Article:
It’s that time of year when everyone seems to weigh in with a list of Best Books of the Year–from libraries and magazines to authors and bloggers, including our own Rosalyn Eves and Amanda Rawson Hill. I’ll admit, I’d planned to post my own list today, and it included Long Way Down, The 57 Bus, Orphan Island, and Clayton Byrd Goes Underground.
I love poring over the lists: seeing if my favorites made the cut, adding to my already-overwhelming TBR pile. Since my first book came out, I’ll admit there’s sometimes a tiny hope that my own book will have been found list-worthy. But as I talked with a friend about what I might like to write next, she suggested something I’d never considered:
“Have you studied the lists?”
Her assertion was that there’s a lot to be learned from the lists, both for the sake of our art and the necessary commerce that accompanies it–because books that make the lists are often successful in both regards. Of course, we seek to be original, we long to tell our stories. But we can find inspiration, instruction on craft, and a sense of the marketplace by looking at books on the lists that have been successful in all these areas.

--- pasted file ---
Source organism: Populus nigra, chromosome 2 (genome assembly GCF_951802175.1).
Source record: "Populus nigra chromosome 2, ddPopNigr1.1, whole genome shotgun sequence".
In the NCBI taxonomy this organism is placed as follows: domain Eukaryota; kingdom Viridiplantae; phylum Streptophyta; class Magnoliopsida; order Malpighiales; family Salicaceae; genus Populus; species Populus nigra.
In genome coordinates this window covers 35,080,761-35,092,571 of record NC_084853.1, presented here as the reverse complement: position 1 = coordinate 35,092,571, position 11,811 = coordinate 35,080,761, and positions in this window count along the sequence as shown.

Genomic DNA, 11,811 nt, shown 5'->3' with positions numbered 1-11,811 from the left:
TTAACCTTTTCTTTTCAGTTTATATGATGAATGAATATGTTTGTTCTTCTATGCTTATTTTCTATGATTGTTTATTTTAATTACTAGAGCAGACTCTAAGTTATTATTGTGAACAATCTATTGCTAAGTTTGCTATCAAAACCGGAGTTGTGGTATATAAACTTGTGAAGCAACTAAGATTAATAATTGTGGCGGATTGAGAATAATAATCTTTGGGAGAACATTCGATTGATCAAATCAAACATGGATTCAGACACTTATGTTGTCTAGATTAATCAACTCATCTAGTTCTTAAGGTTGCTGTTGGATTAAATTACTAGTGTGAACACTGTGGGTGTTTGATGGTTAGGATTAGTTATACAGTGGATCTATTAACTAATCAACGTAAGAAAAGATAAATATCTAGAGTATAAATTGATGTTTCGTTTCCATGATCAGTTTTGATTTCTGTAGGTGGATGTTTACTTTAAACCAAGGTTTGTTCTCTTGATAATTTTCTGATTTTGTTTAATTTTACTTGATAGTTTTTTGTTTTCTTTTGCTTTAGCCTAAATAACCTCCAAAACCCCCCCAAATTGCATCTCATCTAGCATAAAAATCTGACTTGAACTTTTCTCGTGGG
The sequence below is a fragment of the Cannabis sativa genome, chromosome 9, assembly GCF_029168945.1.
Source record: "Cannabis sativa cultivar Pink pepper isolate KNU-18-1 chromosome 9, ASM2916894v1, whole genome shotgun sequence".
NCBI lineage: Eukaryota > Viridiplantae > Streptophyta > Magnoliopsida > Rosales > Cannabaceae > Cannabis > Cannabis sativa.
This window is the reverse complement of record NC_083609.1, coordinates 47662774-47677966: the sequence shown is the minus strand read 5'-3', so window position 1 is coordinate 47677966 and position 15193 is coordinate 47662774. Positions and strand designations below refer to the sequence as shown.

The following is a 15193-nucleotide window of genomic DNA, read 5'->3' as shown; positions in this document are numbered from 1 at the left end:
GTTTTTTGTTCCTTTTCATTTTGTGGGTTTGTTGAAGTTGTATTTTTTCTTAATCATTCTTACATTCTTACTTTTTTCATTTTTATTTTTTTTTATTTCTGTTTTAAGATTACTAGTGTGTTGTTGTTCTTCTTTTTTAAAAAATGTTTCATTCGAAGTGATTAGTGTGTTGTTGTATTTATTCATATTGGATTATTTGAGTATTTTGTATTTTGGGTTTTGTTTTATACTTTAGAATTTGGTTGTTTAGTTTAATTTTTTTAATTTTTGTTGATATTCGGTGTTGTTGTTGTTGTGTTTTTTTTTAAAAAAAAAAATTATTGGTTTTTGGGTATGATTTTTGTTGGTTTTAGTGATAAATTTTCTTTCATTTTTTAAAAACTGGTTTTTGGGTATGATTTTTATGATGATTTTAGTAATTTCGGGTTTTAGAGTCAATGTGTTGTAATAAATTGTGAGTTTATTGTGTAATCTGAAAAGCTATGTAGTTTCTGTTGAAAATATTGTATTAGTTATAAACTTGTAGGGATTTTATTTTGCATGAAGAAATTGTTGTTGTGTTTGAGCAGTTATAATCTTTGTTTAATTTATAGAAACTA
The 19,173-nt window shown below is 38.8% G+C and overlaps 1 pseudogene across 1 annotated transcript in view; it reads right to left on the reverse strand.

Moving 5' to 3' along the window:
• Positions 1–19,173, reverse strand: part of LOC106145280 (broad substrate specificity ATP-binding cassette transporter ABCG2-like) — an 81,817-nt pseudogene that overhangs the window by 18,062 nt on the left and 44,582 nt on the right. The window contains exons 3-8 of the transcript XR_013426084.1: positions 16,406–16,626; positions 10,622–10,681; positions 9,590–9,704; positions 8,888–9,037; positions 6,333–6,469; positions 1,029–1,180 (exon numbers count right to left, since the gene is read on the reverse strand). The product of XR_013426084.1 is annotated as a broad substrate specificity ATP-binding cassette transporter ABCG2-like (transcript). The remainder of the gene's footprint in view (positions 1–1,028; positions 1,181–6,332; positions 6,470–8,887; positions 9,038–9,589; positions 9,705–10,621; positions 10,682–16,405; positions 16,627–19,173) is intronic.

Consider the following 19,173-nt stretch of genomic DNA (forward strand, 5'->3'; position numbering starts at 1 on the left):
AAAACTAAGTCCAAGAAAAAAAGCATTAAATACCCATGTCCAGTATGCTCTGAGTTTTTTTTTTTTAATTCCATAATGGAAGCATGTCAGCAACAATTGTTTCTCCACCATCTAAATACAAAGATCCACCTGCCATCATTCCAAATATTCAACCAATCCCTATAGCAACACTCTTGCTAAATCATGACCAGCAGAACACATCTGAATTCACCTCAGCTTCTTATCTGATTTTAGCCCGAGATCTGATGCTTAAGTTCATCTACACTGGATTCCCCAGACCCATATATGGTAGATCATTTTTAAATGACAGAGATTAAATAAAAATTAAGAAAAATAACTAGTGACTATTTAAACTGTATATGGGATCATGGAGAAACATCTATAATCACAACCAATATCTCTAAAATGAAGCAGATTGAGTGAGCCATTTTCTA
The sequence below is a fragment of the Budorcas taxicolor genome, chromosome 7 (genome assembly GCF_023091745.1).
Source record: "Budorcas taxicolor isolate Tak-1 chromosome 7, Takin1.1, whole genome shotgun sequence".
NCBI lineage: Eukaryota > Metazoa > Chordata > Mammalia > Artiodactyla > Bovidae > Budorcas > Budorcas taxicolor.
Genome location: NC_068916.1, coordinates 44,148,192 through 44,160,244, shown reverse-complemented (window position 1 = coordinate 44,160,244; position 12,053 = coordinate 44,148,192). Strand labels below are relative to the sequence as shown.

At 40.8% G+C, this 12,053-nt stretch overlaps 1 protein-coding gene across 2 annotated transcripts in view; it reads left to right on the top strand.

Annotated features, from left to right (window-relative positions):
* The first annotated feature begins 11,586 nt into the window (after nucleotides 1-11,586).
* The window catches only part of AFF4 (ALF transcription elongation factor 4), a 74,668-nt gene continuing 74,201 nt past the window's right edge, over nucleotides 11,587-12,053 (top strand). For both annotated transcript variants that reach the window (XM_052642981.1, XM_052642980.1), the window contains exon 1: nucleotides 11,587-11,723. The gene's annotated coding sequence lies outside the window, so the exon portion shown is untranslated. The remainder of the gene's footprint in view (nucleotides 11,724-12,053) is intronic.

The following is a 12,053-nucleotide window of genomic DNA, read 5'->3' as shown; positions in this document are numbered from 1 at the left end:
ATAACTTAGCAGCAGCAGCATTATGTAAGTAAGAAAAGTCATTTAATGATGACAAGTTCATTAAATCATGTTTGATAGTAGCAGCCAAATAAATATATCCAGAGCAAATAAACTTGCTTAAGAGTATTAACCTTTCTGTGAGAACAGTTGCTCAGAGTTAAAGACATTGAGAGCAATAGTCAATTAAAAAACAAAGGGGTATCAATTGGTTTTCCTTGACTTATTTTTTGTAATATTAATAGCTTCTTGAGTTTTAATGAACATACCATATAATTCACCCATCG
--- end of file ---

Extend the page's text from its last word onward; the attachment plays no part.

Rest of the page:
So, without further ado, I give you a list of lists so you can find new books to read and love and recommend, but also with the hope that you’ll study and learn from it (as I plan to!) as an early step toward creating something that’s wonderfully, uniquely you.
- The National Book Awards
- The ALA/ALSC Book and Media Awards (Newbery, Caldecott, Printz, etc.)
- Publisher’s Weekly
- Goodreads Choice Awards
- Kirkus Reviews
- New York Public Library: Adults and Kids
- School Library Journal
- Chicago Public Library
- Washington Post
- TIME Magazine
- Parents’ Choice
What lists did I miss? Feel free to link in the comments!
Elaine Vickers is the author of Like Magic and Paper Chains (HarperCollins). She loves writing middle grade and chapter books when she’s not teaching college chemistry or hanging out with her fabulous family. You can find her at elainevickers.com on the web, @ElaineBVickers on Twitter, Instagram, and Pinterest, or generally anywhere there are books and/or food for her consumption.